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A dangerous craze

Parents and experts speak up about transgenderism’s effect on children

A billboard in Los Angeles Facebook/Our Duty

A dangerous craze

A billboard at a prominent Los Angeles intersection states, “Your child is learning about gender identity in school. Puberty is not a medical condition.” It encourages parents to read Abigail Shrier’s recent book, Irreversible Damage: How the Transgender Craze is Seducing Our Daughters. A group called Concerned Parents paid for the billboard and set up a GoFundMe campaign to fund similar messages in other major cities.

Shrier’s book, released this past summer, is emboldening parents to push back against transgender ideology. When GoFundMe removed Concerned Parents’ page on Wednesday for unknown reasons, the group moved to a different crowdfunding site by Thursday, saying, “We will never give up on our daughters.”

WORLD contacted GoFundMe to ask why it removed the page but did not receive a response.

These new parent-activists say they want to counter the deluge of transgender-affirming messages their children hear from news and entertainment, public schools, counselors, medical professionals, and, most importantly, peer groups and social media.

“We are determined to do something,” said Keith Jordan, co-founder of the U.K.-based parent group Our Duty. “Transgenderism is being portrayed as something to be celebrated on a massive scale. This makes it harder for parents to resist and easier for a child to say, ‘That is what I am.’”

Jordan, whose daughter identifies as male, founded Our Duty in 2018 with six other parents to receive and provide support. The group now has hundreds of members, some of whom are considering opening a U.S. chapter.

Other groups such as Transgender Trend, 4thWaveNow, and Parents of Rapid-Onset Gender Dysphoria have sprung up as parents look for ways to fight the cultural pressure to treat gender-dysphoric children with puberty blockers, cross-sex hormones, and sex change surgeries.

“There is growing public disquiet about the transitioning of children,” said Stephanie Davies-Arai, a British mother of four and founder of the U.K.-based Transgender Trend.

The United Kingdom offers a case study in the growing backlash. The number of children referred to the country’s only “gender identity development” center, Tavistock and Portman National Health Service Foundation Trust, rose from 94 in 2010 to 2,519 in 2018-19. In 2017, 70 percent of children who received referrals were female, The Guardian reported. One former patient, Keira Bell, sued the Tavistock Center, saying workers should have challenged her more before giving her puberty blockers at age 16.

The U.K.’s National Health Services announced on Sept. 22 that it opened an independent review of Tavistock’s gender identity services for children and young people. Allegations have surfaced of doctors rushing children to take puberty blockers and cross-sex hormones without explanation of the physical and psychological risks.

A growing body of research from psychiatrists, endocrinologists, clinical social workers, and others raises serious questions about the science behind transgenderism. A group of medical professionals recently challenged a study asserting that any treatment other than affirmative therapy for gender-dysphoric youth causes harm and should be banned. In an October letter to the editor published in the Archives for Sexual Behavior, the authors said a study linking gender identity “conversion” efforts to psychological distress and suicide attempts relied on biased and flawed data.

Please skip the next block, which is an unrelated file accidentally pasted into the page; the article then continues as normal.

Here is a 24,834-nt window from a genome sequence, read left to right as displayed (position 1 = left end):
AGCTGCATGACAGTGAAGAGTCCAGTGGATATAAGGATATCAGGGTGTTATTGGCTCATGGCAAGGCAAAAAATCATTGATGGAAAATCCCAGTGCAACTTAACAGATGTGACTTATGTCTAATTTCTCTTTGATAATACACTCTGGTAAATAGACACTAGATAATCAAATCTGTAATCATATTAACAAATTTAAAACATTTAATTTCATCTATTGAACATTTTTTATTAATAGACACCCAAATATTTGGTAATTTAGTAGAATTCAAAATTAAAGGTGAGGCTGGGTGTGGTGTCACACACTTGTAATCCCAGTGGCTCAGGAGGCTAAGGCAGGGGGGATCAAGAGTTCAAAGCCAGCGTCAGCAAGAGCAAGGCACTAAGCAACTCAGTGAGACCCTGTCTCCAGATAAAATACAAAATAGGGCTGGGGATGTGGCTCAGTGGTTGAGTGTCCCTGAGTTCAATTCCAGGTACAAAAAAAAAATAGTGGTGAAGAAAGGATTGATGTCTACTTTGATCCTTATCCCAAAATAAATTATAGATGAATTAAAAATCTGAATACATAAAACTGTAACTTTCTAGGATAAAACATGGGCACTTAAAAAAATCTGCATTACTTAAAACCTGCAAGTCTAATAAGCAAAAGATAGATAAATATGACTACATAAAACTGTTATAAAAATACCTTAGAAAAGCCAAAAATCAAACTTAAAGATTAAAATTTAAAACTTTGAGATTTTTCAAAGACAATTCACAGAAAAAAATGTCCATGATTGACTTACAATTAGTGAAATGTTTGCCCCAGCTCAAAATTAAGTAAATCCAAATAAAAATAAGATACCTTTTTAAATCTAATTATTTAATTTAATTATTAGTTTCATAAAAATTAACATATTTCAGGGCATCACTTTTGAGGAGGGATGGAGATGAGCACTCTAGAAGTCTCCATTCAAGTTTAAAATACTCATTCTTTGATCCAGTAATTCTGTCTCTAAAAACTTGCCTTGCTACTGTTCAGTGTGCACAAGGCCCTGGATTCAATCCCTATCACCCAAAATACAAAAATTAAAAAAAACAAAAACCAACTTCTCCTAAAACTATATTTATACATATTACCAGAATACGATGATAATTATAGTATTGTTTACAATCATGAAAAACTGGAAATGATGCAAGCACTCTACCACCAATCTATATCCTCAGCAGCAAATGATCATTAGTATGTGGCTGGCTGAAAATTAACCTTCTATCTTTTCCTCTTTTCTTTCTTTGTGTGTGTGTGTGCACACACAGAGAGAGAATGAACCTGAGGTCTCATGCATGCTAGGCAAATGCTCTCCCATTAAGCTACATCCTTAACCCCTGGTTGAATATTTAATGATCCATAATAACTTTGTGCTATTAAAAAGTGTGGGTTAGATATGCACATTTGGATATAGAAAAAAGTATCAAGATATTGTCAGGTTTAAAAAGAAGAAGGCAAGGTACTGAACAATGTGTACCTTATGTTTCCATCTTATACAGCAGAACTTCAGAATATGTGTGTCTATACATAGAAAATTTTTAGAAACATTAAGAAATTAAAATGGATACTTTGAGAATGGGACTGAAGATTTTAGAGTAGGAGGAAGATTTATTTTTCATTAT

“Transgenderism is being sold to young people, particularly young girls, as a way to deal with their discomfort with their bodies,” Davies-Arai said. “But it is based on a myth. It only leads to a medical pathway of treatments … that have irreversible effects and ensure a lifetime as a medical patient. Nobody needs that to become their true self.”

Mary Jackson

Mary is a book reviewer and reporter for WORLD. She is a World Journalism Institute and Greenville University graduate who previously worked for the Lansing (Mich.) State Journal. Mary resides with her family in the San Francisco Bay area.



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In my generation females were being told they could do it all. They could work in construction or repair cars. It was liberating. Males were told they could have and express feelings and weren't required to be muscular or play sports.

I see today's culture as a big step back. When a girl likes sports she isn't treated like a girl who likes sports but "maybe you were born with the wrong gender." The old stereotypes are alive but in disguise as "freeing a young person to do what they were meant to do" as if wanting to pursue those activities was "wrong" for the gender they were born with.  Sad times.


I suggest we are experiencing some of the fruit of our spiritual illiteracy in the church, how we have not adequately understood the spiritual forces unleashed as part of the sexual revolution.  I don't claim to understand it all but that we "wrestle not against flesh and blood..."

God bless and strengthen these parents for standing up.  I pray for the strengthening of all others standing up, and for those standing in the gap interceding before God for these issues.

Thanks, Mary, for your important reporting...


I'm glad people are starting to fight back against this. Something puzzling to me is that a group/trend that should very much be on the outer fringes of society has gained so much power and popularity.